What should we make of claims by members of other groups to have moralities different from our own? Human Rights in Chinese Thought gives an extended answer to this question in the first study of its kind. It integrates a full account of the development of Chinese rights discourse with philosophical consideration of how various communities should respond to contemporary Chinese claims about the uniqueness of their human rights concepts. The book elaborates a plausible kind of moral pluralism and demonstrates that Chinese ideas of human rights do indeed have distinctive characteristics, but it nonetheless argues for the importance and promise of cross-cultural moral engagement.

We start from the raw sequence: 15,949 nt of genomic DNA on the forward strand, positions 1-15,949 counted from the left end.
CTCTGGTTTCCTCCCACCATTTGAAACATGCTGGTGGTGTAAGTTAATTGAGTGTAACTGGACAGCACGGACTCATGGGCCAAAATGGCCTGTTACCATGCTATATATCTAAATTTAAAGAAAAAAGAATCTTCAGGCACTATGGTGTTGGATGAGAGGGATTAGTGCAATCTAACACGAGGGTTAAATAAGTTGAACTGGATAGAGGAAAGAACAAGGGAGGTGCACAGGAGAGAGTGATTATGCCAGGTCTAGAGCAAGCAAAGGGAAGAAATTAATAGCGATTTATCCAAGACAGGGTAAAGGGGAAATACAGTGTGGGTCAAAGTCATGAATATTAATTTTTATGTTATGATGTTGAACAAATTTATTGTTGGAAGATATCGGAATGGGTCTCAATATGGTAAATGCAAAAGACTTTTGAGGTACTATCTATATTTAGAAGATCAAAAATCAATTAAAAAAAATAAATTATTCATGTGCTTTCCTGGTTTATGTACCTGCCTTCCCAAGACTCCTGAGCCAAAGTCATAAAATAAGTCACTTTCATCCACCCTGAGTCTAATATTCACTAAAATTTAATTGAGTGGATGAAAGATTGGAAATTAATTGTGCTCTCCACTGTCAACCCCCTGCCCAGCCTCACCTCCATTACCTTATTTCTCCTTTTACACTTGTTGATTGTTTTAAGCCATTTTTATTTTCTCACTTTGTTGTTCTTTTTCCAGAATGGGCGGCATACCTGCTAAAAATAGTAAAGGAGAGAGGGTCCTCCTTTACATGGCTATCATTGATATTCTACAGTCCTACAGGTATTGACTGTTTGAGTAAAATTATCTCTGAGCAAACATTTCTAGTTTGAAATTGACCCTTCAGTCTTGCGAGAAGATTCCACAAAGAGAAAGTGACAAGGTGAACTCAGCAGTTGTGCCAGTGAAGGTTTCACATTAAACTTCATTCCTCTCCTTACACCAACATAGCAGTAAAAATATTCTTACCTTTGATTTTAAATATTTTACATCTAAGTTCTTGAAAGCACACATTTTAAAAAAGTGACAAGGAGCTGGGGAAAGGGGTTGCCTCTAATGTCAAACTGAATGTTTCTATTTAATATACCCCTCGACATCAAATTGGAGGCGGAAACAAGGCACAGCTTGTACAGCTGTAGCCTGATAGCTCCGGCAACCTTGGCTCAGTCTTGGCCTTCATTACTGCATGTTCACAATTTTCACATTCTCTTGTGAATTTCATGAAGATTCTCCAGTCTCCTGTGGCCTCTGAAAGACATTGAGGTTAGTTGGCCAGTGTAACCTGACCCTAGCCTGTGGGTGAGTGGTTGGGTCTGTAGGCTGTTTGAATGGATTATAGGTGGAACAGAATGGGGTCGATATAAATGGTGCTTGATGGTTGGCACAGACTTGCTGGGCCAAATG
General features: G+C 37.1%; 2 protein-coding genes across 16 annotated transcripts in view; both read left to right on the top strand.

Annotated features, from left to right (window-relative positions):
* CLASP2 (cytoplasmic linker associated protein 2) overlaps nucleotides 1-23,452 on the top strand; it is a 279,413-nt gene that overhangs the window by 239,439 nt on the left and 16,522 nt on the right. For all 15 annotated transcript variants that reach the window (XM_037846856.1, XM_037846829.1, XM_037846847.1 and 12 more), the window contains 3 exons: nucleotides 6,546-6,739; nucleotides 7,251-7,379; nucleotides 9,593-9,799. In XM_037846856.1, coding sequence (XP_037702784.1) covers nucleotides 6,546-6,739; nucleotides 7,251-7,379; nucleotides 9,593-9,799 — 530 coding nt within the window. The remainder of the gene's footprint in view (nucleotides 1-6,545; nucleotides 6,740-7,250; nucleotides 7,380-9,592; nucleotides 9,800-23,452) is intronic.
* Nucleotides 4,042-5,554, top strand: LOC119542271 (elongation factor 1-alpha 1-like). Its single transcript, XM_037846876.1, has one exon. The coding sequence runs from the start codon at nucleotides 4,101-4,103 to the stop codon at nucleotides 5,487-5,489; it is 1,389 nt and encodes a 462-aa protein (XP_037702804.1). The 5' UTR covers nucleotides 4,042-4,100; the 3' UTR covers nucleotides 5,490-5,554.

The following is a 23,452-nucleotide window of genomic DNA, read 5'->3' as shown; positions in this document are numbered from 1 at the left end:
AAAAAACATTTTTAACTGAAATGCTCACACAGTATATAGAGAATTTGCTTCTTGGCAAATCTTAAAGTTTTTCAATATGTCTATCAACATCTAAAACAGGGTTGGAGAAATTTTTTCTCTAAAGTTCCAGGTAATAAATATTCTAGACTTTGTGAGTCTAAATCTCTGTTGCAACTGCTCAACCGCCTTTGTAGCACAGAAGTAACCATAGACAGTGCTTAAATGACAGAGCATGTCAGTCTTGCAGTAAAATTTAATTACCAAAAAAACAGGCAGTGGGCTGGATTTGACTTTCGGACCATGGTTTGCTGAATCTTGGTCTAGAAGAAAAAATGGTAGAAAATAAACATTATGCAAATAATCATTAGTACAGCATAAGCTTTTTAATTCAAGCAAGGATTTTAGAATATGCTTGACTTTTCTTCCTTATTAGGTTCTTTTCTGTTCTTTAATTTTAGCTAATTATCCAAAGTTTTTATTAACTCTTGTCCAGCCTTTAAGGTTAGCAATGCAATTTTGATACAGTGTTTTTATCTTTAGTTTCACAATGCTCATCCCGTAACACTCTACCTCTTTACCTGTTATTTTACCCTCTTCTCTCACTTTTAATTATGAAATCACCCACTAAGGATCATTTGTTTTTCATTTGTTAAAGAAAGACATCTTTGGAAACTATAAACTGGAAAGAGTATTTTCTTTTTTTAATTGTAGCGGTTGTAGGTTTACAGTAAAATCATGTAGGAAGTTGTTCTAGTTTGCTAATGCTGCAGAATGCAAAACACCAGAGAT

Stephen C. Angle is Director of the Fries Center for Global Studies, Mansfield Freeman Professor of East Asian Studies, and Professor of Philosophy at Wesleyan University. Angle specializes in Confucianism and comparative philosophy, and his research focuses on philosophy’s role in human rights, politics, and ethics both in East Asia and globally. Angle is the author of five books and co-editor of two others; his latest is Growing Moral: A Confucian Guide to Life (Oxford, 2022).